For Gerry Birch, finding children that qualify for wishes in Arizona is easy. It’s making them all come true that’s tricky.
Birch is a Development Manager for Make-A-Wish Foundation of Arizona. From her office in Sedona, Birch tries to fulfill requests of deserving children from one end of Northern Arizona to the other.
Last year, the Arizona chapter granted nearly 40 wishes. That’s about double from the previous year. Nationally, the organization made 11,538 wishes come true in 2003. This year, the state chapter would like to be able to grant more than 200.
The caseload grew so heavy so quickly that the northern and central and southern Arizona chapters merged in Sept. 2004 to be able to grant more wishes. Before the merger, Birch had one full-time and one-part time person helping her cover the entire northern region.
To be able to reach more children and help keep administrative costs low, Make-A-Wish relies on volunteers. Currently, there are no volunteers in Winslow; however, last month Birch spoke at the Rotary Club meeting and received offers from three women interested in helping.
Volunteers serve in a variety of ways — wish granters, fundraisers, office aides — but all with the goal of making life easier for the wish child and the family.
“They’re going through something absolutely terrible, we don’t want to not be able to grant them a wish,” Birch said.
To date, three Winslow families have had wishes granted — all of them vacations. Usually, Birch asks local businesses to donate money to make the wishes come true. However, she didn’t have manpower to ask Winslow to help. With the cost of an average wish at $5,000 financial support is always needed.
“Certainly we’d like to put together some kind of fundraiser in Flagstaff because we have lots and lots of kids in Flagstaff, and the Navajo Reservation,” Birch said.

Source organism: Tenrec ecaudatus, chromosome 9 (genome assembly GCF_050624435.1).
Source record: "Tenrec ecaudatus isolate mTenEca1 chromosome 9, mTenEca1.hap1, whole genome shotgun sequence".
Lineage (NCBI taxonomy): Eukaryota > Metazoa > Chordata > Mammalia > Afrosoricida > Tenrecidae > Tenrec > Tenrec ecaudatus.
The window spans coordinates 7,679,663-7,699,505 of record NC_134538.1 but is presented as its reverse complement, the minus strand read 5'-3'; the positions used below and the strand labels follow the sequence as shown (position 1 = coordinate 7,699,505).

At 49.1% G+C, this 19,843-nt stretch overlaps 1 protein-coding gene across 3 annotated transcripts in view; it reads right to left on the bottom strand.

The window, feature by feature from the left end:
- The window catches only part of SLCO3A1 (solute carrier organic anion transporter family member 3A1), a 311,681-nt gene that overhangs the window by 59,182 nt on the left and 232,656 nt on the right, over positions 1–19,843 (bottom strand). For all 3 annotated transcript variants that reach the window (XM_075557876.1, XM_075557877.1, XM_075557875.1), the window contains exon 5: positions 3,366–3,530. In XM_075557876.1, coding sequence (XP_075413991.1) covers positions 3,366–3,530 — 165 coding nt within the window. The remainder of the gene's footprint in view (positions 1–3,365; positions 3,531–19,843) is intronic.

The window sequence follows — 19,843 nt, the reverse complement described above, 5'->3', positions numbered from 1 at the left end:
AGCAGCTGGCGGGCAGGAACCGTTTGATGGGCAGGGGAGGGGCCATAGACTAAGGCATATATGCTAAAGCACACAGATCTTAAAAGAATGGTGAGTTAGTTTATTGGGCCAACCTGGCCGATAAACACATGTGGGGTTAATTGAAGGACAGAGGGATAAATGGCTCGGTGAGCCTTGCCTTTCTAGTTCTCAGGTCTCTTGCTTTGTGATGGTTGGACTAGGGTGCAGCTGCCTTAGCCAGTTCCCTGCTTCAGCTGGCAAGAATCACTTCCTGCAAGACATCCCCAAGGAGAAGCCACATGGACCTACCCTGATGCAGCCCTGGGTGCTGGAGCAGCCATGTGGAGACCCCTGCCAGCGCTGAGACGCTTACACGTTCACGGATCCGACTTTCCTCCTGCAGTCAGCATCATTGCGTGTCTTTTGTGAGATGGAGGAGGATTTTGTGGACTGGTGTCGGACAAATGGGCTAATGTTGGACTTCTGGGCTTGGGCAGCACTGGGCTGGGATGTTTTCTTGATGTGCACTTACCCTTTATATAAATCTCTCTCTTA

The foundation helps children between two-and-a-half and 18-years-old who suffer from a life-threatening medical condition. In addition to fundraising and staffing problems, Make-A-Wish struggles to shatter the myth that a child needs to be dying to be helped.
“When people think of Make-A-Wish, they think the child needs to be terminal,” Birch said. “That’s not true. When it was first formed almost 25 years ago, yes, that was the case, but I would say about eight years ago, Make-A-Wish Foundation and all 75 of its chapters sat down and hammered out a new mission. So many of our kids are not terminal.”
In the summer of 2001, Birch interviewed Michelle Thomas, who was 11-years old at the time. Thomas wanted to visit Ireland. Birch worked with chapters in Great Britain to make the wish happen.
“It was one of the most wonderful wishes I ever worked on,” she said.
And it almost didn’t happen. Karen, Michelle’s mother, said a social worker at the hospital where she was being treated suggested they call Make-A-Wish.
“We said, ‘No, we’re not giving up yet,’” Karen said.
After learning more about the organization, especially that it didn’t just help terminal patients, the Thomas family spent 10 days in the Emerald Isle.
For the wish kids and their families, the wish is sort of a reward for enduring the emotional, mental and physical stress of dealing with life-threatening conditions.
“I’ve seen children actually physically change,” Birch said. “I’ve had parents say to me, ‘they are so looking forward to this wish,’ It sort of gives them hope that they can through the chemotherapy or whatever they’re going through and the wish is going to happen for them.”
Wishes generally fall into four categories: a trip, meeting a celebrity, some type of new item like a computer or shopping spree, or wanting to be someone for a day like a model or conductor of a symphony. For younger kids, the most common wish is Disneyland or Disney World.
The organization rarely denies any wish. One exception is that Make-A-Wish won’t give children firearms or grant wishes that involve hunting. Birch said that if that is a child’s wish they work with another organization that will help out. Then Make-A-Wish grants the child’s second wish.
They also don’t grant wishes that involve giving a child a large animal, such as a horse, since caring for the animal could cause hardships for the family or creature. Nor do they grant motorized wishes because of liability.
But when they can grant a wish, Birch said it’s a wonderful feeling.
“The most wonderful experience is you really walk into a family that has been financially and emotionally devastated, and when you find out what the wish is and you work very hard to get the wish put together, it’s a gratifying feeling.” she said.
Please return to the News section to read the children's stories.